Brain Waves: Differences in Males, Females Can Be Frustrating
By Lisa Martin
DALLAS – A few years ago, at the urging of his wife, Greg Johnson scheduled the first checkup of his adult life. "I didn’t even have a doctor," says the 49-year-old Corinth, Texas, businessman, who describes himself as a weekend athlete. When test results came back, the physician recommended Johnson follow up with a gastrointestinal specialist.
But two months later, upon realizing that the appointment would conflict with his surfing trip to Costa Rica, Johnson canceled it and never rescheduled.
Fast-forward to January 2006.
"I noticed significant changes in my health, but I blamed it on just getting older," says Johnson. "Then I remembered that canceled appointment."
This time, he met with the doctor, had a colonoscopy, and five days later underwent surgery to remove a foot-long section of colon and half of his rectum. Because the cancerous tumor had metastasized in his liver, Johnson also needed radio-frequency ablation.
"The whole time, my mind kept racing back to that physical," he says. "I kept thinking about the what-ifs."
Then, "because I did too much afterward instead of just sitting around like they wanted me to, the incision got infected." Once the wound finally healed, he started chemotherapy. "By the third round, I felt like a walking, talking toxic dump."
Tell this story to a man and a woman, and the reactions will probably differ significantly. Guys can relate, at least on some level. Women, on the other hand, probably just shake their heads and think: typical man. Actually, that’s not far from the truth.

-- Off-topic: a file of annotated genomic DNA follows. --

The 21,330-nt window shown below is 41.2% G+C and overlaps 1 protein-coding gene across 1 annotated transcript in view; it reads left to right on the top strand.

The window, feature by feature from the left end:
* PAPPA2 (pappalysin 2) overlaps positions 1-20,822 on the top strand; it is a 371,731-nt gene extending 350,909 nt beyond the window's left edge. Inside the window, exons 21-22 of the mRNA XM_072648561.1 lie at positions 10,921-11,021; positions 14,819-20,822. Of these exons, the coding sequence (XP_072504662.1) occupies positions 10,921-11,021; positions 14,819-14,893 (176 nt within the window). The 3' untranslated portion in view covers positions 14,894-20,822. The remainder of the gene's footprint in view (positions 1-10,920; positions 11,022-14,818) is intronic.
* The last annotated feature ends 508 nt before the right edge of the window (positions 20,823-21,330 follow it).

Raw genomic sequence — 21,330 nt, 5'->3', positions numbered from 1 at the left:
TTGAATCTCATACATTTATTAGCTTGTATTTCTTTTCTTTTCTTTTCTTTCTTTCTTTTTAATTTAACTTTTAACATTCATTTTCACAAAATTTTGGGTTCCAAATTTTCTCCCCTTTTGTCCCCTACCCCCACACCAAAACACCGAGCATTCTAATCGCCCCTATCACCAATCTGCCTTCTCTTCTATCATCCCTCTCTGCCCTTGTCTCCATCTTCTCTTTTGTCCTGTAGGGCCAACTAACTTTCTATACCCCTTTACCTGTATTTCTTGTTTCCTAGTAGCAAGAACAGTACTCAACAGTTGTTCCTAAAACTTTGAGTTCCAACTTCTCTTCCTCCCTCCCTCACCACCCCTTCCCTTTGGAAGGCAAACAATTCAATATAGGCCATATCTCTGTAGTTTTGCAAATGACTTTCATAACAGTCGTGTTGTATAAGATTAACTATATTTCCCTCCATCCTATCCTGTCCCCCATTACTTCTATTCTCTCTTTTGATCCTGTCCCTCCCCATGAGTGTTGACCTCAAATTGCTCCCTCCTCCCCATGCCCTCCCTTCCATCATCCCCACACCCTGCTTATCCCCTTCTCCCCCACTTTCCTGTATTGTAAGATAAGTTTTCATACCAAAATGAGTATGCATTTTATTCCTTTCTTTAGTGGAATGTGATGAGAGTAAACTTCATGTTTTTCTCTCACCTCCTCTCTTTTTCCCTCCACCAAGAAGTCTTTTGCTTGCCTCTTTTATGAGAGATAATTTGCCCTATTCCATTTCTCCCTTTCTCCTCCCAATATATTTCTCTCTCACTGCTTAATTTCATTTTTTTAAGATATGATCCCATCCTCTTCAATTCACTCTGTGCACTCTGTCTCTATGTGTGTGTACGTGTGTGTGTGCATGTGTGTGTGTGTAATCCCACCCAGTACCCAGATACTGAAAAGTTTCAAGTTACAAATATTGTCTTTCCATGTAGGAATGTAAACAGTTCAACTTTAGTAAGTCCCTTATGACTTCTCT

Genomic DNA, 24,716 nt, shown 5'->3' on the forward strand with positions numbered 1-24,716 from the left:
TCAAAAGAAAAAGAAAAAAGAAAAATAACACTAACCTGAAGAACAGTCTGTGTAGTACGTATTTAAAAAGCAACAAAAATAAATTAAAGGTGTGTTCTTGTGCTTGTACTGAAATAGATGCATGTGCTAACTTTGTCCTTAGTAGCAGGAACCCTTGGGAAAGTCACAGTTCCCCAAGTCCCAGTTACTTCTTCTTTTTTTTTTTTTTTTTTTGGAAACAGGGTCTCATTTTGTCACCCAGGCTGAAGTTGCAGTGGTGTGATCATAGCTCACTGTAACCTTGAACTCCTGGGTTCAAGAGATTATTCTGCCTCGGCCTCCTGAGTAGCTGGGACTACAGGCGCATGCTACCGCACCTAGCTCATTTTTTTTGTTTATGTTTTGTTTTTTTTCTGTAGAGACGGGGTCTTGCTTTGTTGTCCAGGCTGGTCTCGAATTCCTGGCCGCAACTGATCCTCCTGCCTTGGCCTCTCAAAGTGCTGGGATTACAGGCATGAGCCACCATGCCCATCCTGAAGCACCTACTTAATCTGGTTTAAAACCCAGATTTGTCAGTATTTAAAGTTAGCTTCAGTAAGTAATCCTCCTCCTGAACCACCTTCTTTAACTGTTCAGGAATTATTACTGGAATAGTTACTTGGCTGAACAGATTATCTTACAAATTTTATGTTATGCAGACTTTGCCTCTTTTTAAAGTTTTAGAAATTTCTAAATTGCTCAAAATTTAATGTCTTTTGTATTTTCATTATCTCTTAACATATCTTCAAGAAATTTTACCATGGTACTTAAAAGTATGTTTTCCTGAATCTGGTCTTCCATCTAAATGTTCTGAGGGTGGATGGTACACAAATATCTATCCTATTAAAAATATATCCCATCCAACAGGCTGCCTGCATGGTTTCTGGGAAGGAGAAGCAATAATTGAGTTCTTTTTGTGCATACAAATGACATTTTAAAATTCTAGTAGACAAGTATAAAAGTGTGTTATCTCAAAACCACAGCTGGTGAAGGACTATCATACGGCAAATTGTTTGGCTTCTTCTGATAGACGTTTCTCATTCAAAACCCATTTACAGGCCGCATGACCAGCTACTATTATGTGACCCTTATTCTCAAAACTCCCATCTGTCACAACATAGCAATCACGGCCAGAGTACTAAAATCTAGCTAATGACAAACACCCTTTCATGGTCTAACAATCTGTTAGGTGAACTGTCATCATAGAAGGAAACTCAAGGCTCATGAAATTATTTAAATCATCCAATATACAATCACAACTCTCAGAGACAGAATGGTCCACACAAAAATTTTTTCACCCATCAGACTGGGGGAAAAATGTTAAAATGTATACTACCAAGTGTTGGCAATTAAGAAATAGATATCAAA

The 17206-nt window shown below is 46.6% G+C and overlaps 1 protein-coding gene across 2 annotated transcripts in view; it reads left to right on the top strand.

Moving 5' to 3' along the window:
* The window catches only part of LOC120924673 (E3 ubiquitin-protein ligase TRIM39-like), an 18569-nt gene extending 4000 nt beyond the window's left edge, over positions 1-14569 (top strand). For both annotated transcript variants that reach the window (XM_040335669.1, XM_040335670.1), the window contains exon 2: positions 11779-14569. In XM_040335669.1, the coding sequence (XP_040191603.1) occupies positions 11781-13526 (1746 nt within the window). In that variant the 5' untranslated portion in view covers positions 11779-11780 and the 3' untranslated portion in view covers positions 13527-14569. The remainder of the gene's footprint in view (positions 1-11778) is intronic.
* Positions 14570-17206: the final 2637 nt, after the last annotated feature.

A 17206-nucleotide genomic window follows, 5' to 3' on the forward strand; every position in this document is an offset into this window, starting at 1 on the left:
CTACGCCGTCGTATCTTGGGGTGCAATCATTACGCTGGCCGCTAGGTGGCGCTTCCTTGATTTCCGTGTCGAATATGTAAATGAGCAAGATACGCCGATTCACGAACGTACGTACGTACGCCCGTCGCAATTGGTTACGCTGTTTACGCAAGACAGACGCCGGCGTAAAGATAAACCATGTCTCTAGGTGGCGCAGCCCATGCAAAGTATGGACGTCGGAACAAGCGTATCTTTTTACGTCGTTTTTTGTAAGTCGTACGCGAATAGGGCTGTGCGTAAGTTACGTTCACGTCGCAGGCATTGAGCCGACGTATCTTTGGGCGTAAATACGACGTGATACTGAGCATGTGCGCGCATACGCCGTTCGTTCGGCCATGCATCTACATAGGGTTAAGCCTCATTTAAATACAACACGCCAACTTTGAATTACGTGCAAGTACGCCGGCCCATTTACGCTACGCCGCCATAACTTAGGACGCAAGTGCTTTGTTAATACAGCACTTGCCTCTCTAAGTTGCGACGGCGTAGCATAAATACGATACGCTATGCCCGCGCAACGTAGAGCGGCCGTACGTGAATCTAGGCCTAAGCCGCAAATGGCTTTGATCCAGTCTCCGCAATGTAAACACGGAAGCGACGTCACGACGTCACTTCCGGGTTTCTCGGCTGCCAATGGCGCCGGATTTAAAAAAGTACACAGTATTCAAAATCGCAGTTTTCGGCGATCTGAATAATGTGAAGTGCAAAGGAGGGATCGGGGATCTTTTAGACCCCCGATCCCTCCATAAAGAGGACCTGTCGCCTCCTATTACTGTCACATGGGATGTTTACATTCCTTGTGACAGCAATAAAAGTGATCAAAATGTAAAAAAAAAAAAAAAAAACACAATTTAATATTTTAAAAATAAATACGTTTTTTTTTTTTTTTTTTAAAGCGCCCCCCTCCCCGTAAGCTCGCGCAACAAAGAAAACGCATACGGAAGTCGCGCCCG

"There are anatomical differences between the male brain and the female brain that cause the two genders to react differently in many situations, including seeking help," says Dr. Malcolm Stewart, a neurologist at Presbyterian Hospital of Dallas.
"The differences, which are in the fight-and-flight part of the brain, have nothing to do with intelligence but everything to do with the way we function in our environment."
In the 1960s, scientists began detecting variations between the male and female brain in the area known as the limbic system, which dictates emotions, senses of pain, feelings of aggression, sexual drive, feelings of hunger and our social IQs. In the male brain, stronger connections in this system translate into increased and faster aggression in response to certain stimuli.
According to Simon Baron-Cohen, a professor of developmental psychopathology at Cambridge University, even as children "males tend to show far more ‘direct’ aggression such as pushing, hitting and punching. Females tend to show more ‘indirect’ [or covert] aggression, like gossip and exclusion." Differences in the structures of the brains, he says, are largely responsible.
The stereotypical strong, silent guy isn’t far off the mark, either. Two areas in the brain that control language are significantly smaller in men than in women. "And because women’s brains have more connections between the right and left sides, they are better able to get in touch with their feelings and express them," says Stewart.
This also enables women to function better in social situations: "If they go to a party, a woman can listen to multiple conversations and figure out hidden agenda," he says. "When they talk to a guy later about it, she’ll realize he doesn’t have a clue."
As both genders age, however, their brains become more similar. "When you mature, you have to learn how to think both like a man and a woman," says Stewart. For men, that may mean a greater awareness of health issues.